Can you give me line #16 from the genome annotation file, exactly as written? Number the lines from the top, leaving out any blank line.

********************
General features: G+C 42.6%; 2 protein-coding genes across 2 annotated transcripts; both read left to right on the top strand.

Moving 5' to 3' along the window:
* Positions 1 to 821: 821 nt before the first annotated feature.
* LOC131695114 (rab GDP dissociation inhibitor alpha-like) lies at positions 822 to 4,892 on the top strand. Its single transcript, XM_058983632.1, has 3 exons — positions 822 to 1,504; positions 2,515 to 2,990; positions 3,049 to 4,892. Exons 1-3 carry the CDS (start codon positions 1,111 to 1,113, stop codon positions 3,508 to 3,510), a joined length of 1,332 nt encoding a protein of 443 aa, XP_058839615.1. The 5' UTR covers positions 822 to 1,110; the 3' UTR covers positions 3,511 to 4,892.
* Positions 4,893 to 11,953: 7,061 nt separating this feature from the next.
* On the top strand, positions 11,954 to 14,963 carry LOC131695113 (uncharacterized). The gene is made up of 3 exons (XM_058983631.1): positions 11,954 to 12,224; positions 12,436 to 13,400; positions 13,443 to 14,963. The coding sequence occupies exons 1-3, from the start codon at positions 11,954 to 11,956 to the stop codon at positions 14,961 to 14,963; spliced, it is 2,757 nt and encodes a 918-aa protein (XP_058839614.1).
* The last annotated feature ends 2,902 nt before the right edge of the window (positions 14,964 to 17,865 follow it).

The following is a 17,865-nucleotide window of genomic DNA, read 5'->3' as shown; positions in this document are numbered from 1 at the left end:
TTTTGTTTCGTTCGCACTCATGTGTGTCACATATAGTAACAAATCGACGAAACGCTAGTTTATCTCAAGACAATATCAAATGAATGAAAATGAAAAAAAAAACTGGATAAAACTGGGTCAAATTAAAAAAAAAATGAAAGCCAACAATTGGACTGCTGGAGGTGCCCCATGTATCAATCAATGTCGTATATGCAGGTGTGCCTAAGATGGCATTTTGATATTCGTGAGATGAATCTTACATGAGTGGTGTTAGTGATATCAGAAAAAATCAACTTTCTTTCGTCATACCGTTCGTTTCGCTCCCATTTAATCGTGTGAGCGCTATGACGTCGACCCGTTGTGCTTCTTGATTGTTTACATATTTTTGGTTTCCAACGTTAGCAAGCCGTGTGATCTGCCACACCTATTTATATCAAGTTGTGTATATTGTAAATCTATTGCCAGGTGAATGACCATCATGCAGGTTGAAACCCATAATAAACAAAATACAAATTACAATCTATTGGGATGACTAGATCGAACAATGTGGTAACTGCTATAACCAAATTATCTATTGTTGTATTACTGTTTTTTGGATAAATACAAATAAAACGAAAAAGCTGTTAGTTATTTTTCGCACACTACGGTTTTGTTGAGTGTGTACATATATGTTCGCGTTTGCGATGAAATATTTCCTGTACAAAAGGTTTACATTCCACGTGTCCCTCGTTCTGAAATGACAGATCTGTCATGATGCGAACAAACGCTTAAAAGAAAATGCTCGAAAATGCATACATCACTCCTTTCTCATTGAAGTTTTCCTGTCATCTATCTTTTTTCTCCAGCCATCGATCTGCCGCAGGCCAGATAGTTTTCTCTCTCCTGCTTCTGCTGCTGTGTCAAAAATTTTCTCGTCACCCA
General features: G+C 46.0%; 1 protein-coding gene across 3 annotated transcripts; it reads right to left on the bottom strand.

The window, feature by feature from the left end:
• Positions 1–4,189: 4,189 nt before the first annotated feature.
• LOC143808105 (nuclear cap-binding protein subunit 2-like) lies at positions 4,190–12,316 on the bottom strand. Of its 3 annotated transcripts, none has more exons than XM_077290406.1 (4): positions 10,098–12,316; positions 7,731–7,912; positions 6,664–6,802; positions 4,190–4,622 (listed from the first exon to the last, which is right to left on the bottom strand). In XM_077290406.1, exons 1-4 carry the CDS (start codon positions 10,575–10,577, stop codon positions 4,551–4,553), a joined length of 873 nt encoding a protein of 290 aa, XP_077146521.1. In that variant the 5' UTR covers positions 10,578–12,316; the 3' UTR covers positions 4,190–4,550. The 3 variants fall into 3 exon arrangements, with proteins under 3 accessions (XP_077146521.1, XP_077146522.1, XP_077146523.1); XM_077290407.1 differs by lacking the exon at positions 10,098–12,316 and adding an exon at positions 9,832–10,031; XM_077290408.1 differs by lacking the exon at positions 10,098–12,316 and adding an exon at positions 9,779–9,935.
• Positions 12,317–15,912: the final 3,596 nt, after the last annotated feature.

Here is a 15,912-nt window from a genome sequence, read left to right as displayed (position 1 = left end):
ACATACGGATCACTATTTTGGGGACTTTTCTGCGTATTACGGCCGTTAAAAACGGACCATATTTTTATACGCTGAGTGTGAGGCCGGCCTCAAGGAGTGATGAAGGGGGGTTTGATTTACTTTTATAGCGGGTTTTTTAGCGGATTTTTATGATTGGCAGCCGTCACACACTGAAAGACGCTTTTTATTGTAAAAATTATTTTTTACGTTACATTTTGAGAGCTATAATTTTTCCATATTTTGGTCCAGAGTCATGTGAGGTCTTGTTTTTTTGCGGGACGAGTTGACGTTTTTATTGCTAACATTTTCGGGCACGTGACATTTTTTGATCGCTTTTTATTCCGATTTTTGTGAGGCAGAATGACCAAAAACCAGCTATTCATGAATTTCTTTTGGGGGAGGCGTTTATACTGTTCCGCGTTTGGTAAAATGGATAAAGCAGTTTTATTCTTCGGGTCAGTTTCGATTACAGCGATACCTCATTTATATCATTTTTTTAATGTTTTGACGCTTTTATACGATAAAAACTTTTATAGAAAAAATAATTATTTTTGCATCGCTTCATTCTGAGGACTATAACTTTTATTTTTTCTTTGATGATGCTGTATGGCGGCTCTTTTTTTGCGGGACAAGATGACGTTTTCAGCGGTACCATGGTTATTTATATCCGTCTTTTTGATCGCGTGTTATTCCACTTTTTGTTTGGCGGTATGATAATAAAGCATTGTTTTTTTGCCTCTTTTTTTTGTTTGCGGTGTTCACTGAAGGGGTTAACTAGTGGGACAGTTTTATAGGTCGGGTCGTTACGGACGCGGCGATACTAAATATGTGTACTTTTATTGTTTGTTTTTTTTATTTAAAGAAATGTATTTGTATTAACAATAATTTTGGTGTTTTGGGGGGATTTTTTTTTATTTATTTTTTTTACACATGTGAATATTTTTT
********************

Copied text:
ACATACGGATCACTATTTTGGGGACTTTTCTGCGTATTACGGCCGTTAAAAACGGACCATATTTTTATACGCTGAGTGTGAGGCCGGCCTCAAGGAGTGATGAAGGGGGGTTTGATTTACTTTTATAGCGGGTTTTTTAGCGGATTTTTATGATTGGCAGCCGTCACACACTGAAAGACGCTTTTTATTGTAAAAATTATTTTTTACGTTACATTTTGAGAGCTATAATTTTTCCATATTTTGGTCCAGAGTCATGTGAGGTCTTGTTTTTTTGCGGGACGAGTTGACGTTTTTATTGCTAACATTTTCGGGCACGTGACATTTTTTGATCGCTTTTTATTCCGATTTTTGTGAGGCAGAATGACCAAAAACCAGCTATTCATGAATTTCTTTTGGGGGAGGCGTTTATACTGTTCCGCGTTTGGTAAAATGGATAAAGCAGTTTTATTCTTCGGGTCAGTTTCGATTACAGCGATACCTCATTTATATCATTTTTTTAATGTTTTGACGCTTTTATACGATAAAAACTTTTATAGAAAAAATAATTATTTTTGCATCGCTTCATTCTGAGGACTATAACTTTTATTTTTTCTTTGATGATGCTGTATGGCGGCTCTTTTTTTGCGGGACAAGATGACGTTTTCAGCGGTACCATGGTTATTTATATCCGTCTTTTTGATCGCGTGTTATTCCACTTTTTGTTTGGCGGTATGATAATAAAGCATTGTTTTTTTGCCTCTTTTTTTTGTTTGCGGTGTTCACTGAAGGGGTTAACTAGTGGGACAGTTTTATAGGTCGGGTCGTTACGGACGCGGCGATACTAAATATGTGTACTTTTATTGTTTGTTTTTTTTATTTAAAGAAATGTATTTGTATTAACAATAATTTTGGTGTTTTGGGGGGATTTTTTTTTATTTATTTTTTTTACACATGTGAATATTTTTT